Fed's Yellen sees
stronger case for interest rate hike
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[August 27, 2016]
By Jason Lange and Ann Saphir
JACKSON HOLE, Wyo. (Reuters) - The Federal
Reserve is getting closer to raising interest rates again, the head of
the U.S. central bankand other policymakers said on Friday in comments
that left the door open for a hike as early as next month.
Fed Chair Janet Yellen told a global monetary policy conference that the
case for a rate increase had grown stronger, while Fed Vice Chair
Stanley Fischer suggested a move could come at the central bank's
September policy meeting if the economy was doing well.
Although U.S. government data earlier on Friday showed the economy
growing only sluggishly in the second quarter, Yellen said a lot of new
jobs were being created and economic growth would likely continue at a
"I believe the case for an increase in the federal funds rate has
strengthened in recent months," Yellen said in a speech at the Fed's
annual monetary policy conference in Jackson Hole, Wyoming.
Yellen said the Fed already thinks it is close to meeting its goals of
maximum employment and stable prices, and she described consumer
spending as "solid" while noting business investment was weak and
exports had been hurt by a strong U.S. dollar.
But she did not give guidance on what the central bank needs to see
before raising rates. Following her remarks, investors continued to bet
there were roughly even odds of an increase at the Fed's December policy
"She's just kept the door open for a hike sooner rather than later,"
said Subadra Rajappa, an interest rate strategist at Societe Generale in
In an interview with CNBC after Yellen's speech, Fischer, the central
bank's No. 2 official, said the Fed chief's comments were a sign of how
close policymakers could be to raising rates if data kept pointing to a
good economic outlook.
Asked whether people should "be on the edge of our seat" for a rate hike
in September and for more than one policy tightening before the end of
the year, Fischer said, "I think what the Chair said today was
consistent with answering yes to both of your questions."
Atlanta Fed President Dennis Lockhart also said on Friday that two rate
hikes were possible this year, and Cleveland Fed President Loretta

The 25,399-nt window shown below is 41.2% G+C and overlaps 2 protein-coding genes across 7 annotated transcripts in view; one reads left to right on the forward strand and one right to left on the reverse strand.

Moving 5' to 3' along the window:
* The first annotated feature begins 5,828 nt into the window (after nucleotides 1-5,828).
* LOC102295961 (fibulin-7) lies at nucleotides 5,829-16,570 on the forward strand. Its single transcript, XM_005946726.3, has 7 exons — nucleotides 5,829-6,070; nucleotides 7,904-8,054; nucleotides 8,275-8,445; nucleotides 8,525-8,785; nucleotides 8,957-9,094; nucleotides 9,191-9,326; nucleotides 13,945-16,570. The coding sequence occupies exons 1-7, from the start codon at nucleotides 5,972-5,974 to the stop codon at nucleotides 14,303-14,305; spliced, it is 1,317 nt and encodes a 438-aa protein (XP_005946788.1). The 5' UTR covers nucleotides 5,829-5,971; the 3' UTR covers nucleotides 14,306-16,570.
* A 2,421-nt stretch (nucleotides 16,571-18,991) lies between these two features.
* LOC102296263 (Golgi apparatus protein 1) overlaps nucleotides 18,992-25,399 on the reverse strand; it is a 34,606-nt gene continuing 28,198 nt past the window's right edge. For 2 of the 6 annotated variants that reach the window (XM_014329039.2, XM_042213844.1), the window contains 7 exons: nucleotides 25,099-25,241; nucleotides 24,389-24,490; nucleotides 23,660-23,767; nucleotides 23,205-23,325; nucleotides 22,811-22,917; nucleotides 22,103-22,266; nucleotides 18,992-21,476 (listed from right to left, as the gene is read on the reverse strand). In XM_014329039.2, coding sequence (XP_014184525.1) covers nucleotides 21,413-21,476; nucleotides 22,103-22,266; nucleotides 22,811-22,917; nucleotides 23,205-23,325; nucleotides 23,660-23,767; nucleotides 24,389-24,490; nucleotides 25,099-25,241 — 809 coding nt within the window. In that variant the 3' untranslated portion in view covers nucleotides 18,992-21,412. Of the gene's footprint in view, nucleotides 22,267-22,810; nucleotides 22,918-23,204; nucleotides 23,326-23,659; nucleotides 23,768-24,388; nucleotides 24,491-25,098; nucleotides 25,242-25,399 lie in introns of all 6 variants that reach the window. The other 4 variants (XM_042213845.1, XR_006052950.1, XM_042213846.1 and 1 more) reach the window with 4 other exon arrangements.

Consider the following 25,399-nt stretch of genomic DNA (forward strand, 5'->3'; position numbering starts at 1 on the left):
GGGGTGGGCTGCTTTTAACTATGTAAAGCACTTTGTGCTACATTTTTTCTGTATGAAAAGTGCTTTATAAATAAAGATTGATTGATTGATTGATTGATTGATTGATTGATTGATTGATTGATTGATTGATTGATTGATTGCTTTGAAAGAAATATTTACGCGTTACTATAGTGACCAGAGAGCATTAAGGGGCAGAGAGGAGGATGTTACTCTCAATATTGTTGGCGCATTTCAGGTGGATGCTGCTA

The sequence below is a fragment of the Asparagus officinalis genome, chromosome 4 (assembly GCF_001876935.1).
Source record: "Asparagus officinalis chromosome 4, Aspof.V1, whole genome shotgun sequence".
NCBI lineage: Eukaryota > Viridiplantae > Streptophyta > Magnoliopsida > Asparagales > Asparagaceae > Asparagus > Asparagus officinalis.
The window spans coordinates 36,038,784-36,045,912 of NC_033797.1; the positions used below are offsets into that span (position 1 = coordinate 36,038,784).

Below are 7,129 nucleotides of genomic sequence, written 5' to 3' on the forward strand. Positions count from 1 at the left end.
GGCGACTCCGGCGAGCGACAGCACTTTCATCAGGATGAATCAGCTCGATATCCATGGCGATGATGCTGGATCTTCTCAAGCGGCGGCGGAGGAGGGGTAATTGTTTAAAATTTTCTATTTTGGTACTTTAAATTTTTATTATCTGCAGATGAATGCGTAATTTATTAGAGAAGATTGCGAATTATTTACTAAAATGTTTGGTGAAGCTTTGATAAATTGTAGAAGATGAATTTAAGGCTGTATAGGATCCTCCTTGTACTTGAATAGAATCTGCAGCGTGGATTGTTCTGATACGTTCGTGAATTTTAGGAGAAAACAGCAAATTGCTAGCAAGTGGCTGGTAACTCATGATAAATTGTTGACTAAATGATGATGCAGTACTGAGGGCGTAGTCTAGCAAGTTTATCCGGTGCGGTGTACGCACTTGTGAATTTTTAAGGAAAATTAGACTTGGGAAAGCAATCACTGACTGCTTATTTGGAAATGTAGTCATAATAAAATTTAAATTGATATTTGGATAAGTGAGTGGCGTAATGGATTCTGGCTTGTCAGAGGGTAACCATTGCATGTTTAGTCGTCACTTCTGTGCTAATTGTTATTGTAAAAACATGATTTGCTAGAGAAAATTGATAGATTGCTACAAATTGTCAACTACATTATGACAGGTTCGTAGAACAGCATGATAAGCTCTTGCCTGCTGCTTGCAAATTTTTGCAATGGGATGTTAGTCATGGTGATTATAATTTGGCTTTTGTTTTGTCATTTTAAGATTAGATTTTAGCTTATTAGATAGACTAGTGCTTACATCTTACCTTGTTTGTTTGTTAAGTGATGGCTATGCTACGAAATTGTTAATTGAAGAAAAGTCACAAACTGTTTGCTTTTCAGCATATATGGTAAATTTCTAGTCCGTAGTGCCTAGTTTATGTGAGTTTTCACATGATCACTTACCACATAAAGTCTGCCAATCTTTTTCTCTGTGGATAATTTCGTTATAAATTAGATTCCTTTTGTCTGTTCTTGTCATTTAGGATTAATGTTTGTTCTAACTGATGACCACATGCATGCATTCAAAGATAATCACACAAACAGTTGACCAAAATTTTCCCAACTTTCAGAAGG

Mester argued for a hike soon to avoid falling behind the curve on
The Fed officials' comments pushed the dollar .DXY higher against a
basket of currencies. U.S. stock prices see-sawed, ending the trading
session generally lower, while prices of U.S. Treasuries were mostly
[to top of second column]
Federal Reserve Chair Janet Yellen attends a news conference after
chairing the second day of a two-day meeting of the Federal Open
Market Committee to set interest rates in Washington, DC, U.S. on
June 17, 2015. REUTERS/Carlos Barria/File Photo
Markets remained skeptical of the Fed's rate hike projections largely because of
the perceived wide gap between what it has signaled and ultimately delivered.
The Fed raised rates in December for the first time in nearly a decade and
projected another four hikes in 2016, only to scale that back to two moves in
the wake of a global growth slowdown, financial market volatility and slow
progress in meeting its 2 percent inflation goal.
A split within the Fed over whether to hike rates soon or take a more cautious
approach also has muddied the waters.
Fed Governor Jerome Powell told Bloomberg Television on Friday the central bank
could afford to be patient and that he wanted to see inflation rise before
"When we see progress toward 2 percent inflation and a tightening in the labor
market and growth strong enough to support all that, we should take the
opportunity," Powell said. (Full Story)
In her speech, Yellen noted that Fed officials have a wide range of views on
where rates will likely be in the coming years. She said current forecasts imply
a 70 percent probability they will be between 0 percent and 3.75 percent at the
end of 2017.
In addition to December, the Fed also has policy meetings scheduled in September
and November, although prices for fed funds futures imply investors see scant
chance of a rate increase at either of those meetings.
(Reporting by Jason Lange and Ann Saphir; Additional reporting by Lindsay
Dunsmuir in Washington and Dion Rabouin in New York; Editing by Paul Simao)
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